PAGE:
Flavour production of Stilton blue cheese microflora

Gkatzionis, Konstantinos (2010) Flavour production of Stilton blue cheese microflora. PhD thesis, University of Nottingham.

PDF (PhD Thesis) - Requires a PDF viewer such as GSview, Xpdf or Adobe Acrobat Reader
Download (4MB) | Preview


In the blue cheese Stilton the starter mould Penicillium roqueforti grows and sporulates during the ripening period and is considered to be responsible for the unique blue cheese aroma. However, the sporulation of the mould, which results in the formation of blue veins, takes place in a fraction of the Stilton matrix which overall is very heterogeneous. Most blue cheeses develop a secondary microflora of yeasts which may affect their aroma. The aim of this study was to investigate the yeast flora of Stilton, the aroma profile of the cheese and the role of the yeasts in the aroma production.

The approach in this work was to study individually the different sections of Stilton (the blue veins, the white core and the outer crust) as previous studies have demonstrated each section has a differing bacterial flora. In addition to the classical microbiology, a series of molecular techniques (Denaturing Gradient Gel Electrophoresis, Restriction Fragment Length Polymorphism and Terminal RFLP) were compared and applied for the screening of the local fungal communities in the cheese. The results showed that the two approaches were complementary. It was concluded that the structure of the fungal community was different for each section of the cheese.

The aroma profiles of the three different sections of Stilton were studied using solvent extraction Gas Chromatography-Mass Spectrometry (GC-MS), a headspace GC-MS technique (SPME GC-MS) and direct headspace analysis (Atmospheric Pressure Chemical Ionisation [APCI]-MS). The different sections of Stilton presented different aroma profiles. Overall, the blue and the outer crust had similar profiles. These two sections contained higher amount of ketones while the white contained higher amounts of alcohols and aldehydes.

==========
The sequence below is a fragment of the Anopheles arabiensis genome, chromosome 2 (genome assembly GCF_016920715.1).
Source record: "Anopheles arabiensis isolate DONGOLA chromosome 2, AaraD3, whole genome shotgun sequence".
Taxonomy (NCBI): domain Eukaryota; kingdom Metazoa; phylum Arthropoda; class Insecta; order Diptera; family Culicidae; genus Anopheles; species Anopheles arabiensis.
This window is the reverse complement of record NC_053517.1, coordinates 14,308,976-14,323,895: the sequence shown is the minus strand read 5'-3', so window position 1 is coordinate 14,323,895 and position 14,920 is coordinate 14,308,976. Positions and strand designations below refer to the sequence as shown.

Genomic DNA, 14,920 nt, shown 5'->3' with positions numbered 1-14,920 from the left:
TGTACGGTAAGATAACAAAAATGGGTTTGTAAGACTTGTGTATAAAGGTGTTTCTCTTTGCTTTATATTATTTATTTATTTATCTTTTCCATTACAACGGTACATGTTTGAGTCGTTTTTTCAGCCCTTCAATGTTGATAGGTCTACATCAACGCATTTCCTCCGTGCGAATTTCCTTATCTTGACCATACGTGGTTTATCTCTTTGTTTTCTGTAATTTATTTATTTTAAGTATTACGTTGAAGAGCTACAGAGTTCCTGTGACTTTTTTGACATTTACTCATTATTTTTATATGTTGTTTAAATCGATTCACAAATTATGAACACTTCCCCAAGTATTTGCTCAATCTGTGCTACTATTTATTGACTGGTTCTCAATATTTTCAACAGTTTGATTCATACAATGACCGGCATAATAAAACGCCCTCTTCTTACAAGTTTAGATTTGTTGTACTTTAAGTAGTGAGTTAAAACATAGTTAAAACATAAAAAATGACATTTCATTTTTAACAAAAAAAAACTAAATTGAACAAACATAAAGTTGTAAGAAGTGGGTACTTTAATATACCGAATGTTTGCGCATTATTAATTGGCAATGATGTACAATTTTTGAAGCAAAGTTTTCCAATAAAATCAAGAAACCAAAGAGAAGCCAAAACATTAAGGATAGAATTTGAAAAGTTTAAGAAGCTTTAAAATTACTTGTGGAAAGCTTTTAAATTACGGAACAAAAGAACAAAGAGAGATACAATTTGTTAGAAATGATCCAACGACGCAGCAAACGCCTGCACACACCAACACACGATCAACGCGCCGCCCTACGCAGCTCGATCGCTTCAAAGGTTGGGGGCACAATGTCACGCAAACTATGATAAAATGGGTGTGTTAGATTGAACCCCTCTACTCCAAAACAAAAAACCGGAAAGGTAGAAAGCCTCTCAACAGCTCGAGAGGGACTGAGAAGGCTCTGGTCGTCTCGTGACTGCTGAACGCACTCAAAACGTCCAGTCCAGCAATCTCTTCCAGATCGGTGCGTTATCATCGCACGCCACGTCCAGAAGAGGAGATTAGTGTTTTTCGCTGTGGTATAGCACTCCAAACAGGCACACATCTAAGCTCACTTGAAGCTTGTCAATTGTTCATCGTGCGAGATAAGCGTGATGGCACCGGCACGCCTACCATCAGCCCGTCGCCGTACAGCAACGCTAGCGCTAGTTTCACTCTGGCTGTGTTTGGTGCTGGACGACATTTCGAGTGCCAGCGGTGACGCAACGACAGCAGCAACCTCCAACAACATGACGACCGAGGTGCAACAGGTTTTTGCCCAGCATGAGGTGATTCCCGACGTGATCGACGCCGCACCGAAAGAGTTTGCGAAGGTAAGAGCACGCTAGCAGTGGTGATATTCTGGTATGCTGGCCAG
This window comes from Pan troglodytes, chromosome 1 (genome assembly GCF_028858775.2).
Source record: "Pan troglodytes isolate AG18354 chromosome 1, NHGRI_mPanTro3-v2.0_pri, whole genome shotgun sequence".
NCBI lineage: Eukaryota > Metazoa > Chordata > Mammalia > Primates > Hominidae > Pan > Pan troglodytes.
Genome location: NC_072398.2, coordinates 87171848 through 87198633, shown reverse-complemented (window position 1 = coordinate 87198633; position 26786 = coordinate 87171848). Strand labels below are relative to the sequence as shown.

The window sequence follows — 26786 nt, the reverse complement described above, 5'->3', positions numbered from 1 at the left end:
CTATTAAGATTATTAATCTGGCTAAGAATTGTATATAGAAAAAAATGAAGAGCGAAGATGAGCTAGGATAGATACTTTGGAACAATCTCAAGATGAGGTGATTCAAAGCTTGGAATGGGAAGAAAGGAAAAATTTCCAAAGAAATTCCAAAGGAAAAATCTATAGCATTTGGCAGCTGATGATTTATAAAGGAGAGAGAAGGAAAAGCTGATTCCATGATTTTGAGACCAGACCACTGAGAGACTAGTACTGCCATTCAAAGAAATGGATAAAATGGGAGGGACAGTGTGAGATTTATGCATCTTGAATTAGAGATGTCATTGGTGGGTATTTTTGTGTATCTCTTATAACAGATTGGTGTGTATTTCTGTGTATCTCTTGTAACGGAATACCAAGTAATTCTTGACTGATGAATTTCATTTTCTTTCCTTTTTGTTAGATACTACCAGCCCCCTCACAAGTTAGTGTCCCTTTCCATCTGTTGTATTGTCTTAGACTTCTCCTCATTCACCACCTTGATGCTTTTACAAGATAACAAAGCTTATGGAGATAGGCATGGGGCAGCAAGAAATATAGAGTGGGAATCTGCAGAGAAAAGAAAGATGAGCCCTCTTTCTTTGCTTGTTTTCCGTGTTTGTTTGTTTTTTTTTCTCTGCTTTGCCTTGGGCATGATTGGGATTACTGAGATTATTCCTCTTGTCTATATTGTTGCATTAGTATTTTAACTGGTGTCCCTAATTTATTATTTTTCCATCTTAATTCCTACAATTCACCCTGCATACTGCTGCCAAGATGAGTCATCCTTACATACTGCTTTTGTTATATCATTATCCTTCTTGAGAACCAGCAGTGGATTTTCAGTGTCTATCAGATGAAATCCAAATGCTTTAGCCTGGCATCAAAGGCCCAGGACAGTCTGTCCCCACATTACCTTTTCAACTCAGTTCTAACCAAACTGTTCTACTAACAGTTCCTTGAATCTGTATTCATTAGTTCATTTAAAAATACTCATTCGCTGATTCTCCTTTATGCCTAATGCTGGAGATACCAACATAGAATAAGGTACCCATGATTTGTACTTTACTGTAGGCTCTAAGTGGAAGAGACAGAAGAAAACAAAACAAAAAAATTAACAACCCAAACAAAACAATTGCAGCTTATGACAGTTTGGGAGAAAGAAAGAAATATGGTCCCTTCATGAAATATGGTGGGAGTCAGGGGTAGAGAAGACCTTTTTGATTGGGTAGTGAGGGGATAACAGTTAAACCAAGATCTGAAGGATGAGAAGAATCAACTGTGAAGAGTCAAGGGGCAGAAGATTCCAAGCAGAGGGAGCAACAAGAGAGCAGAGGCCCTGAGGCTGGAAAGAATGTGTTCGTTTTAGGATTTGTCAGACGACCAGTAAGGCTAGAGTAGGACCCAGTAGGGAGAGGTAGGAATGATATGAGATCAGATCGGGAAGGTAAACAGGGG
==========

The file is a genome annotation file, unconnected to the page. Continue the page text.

Yeast isolates and the starter Penicillium roqueforti were cultivated alone and in combination in a cheese model and the aroma production was studied with SPME GC-MS analysis. The co-culture of the starter Penicillium roqueforti and individual yeast isolates resulted in aroma profiles different from those that were produced by the mould or the yeasts individually.

The model of Penicillium roqueforti with Yarrowia lipolytica resulted in an aroma more similar to blue cheese than produced by the mould alone. Sensory analysis (Flash profile technique) was used in order to compare the aroma of this model with the aroma of blue cheeses and the perception of the combined culture was found to be similar to Stilton cheese, whereas that of the mould alone was not.

Yeasts are a significant part of the microflora of Stilton and they are able to affect the aroma production. Selected isolates of Yarrowia lipolytica could be used in combination with Penicillium roqueforti for the production of blue cheese aroma e.g. as a starter culture.

Item Type: Thesis (University of Nottingham only) (PhD)
Supervisors: Dodd, C.E.R.
Linforth, R.S.T.
Keywords: blue cheese, microbiology, flavour, sensory, molecular biology, microorganisms interactions, TRFLP, RFLP, DGGE, SPME GC-MS, APCI-MS, flash profile sensory analysis
Subjects: Q Science > QR Microbiology > QR100 Microbial ecology
Faculties/Schools: UK Campuses > Faculty of Science > School of Biosciences
Item ID: 11395
Depositing User: EP, Services
Date Deposited: 28 Mar 2014 11:12
Last Modified: 14 Oct 2017 12:06
URI: https://eprints.nottingham.ac.uk/id/eprint/11395

Actions (Archive Staff Only)

Edit View Edit View